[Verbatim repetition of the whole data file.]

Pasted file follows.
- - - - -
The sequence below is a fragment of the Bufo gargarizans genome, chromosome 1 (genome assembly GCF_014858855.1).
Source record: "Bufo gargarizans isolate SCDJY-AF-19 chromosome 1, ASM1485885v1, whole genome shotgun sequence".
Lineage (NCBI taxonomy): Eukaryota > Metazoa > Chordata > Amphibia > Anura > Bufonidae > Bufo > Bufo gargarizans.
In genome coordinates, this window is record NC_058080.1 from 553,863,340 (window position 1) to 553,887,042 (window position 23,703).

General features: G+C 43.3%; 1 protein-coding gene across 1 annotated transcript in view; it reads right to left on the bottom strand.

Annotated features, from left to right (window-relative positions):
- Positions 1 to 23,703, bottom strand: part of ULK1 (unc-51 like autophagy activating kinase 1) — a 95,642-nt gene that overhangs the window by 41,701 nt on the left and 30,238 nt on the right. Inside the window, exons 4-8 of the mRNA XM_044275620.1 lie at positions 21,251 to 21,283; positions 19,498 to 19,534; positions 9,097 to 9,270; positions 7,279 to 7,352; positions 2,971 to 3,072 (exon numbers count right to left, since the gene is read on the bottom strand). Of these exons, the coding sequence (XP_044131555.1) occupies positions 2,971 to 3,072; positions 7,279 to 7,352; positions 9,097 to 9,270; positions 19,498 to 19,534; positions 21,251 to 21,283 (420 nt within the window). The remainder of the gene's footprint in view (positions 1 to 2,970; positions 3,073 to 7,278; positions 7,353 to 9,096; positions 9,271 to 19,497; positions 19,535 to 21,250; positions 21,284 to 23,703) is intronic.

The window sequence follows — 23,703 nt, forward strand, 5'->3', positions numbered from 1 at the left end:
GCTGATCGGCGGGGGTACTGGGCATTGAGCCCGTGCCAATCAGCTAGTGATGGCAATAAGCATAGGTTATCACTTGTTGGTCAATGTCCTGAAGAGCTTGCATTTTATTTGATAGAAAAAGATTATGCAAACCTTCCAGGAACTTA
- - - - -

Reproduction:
The sequence below is a fragment of the Bufo gargarizans genome, chromosome 1 (genome assembly GCF_014858855.1).
Source record: "Bufo gargarizans isolate SCDJY-AF-19 chromosome 1, ASM1485885v1, whole genome shotgun sequence".
Lineage (NCBI taxonomy): Eukaryota > Metazoa > Chordata > Amphibia > Anura > Bufonidae > Bufo > Bufo gargarizans.
In genome coordinates, this window is record NC_058080.1 from 553,863,340 (window position 1) to 553,887,042 (window position 23,703).

General features: G+C 43.3%; 1 protein-coding gene across 1 annotated transcript in view; it reads right to left on the bottom strand.

Annotated features, from left to right (window-relative positions):
- Positions 1 to 23,703, bottom strand: part of ULK1 (unc-51 like autophagy activating kinase 1) — a 95,642-nt gene that overhangs the window by 41,701 nt on the left and 30,238 nt on the right. Inside the window, exons 4-8 of the mRNA XM_044275620.1 lie at positions 21,251 to 21,283; positions 19,498 to 19,534; positions 9,097 to 9,270; positions 7,279 to 7,352; positions 2,971 to 3,072 (exon numbers count right to left, since the gene is read on the bottom strand). Of these exons, the coding sequence (XP_044131555.1) occupies positions 2,971 to 3,072; positions 7,279 to 7,352; positions 9,097 to 9,270; positions 19,498 to 19,534; positions 21,251 to 21,283 (420 nt within the window). The remainder of the gene's footprint in view (positions 1 to 2,970; positions 3,073 to 7,278; positions 7,353 to 9,096; positions 9,271 to 19,497; positions 19,535 to 21,250; positions 21,284 to 23,703) is intronic.

The window sequence follows — 23,703 nt, forward strand, 5'->3', positions numbered from 1 at the left end:
GCTGATCGGCGGGGGTACTGGGCATTGAGCCCGTGCCAATCAGCTAGTGATGGCAATAAGCATAGGTTATCACTTGTTGGTCAATGTCCTGAAGAGCTTGCATTTTATTTGATAGAAAAAGATTATGCAAACCTTCCAGGAACTTA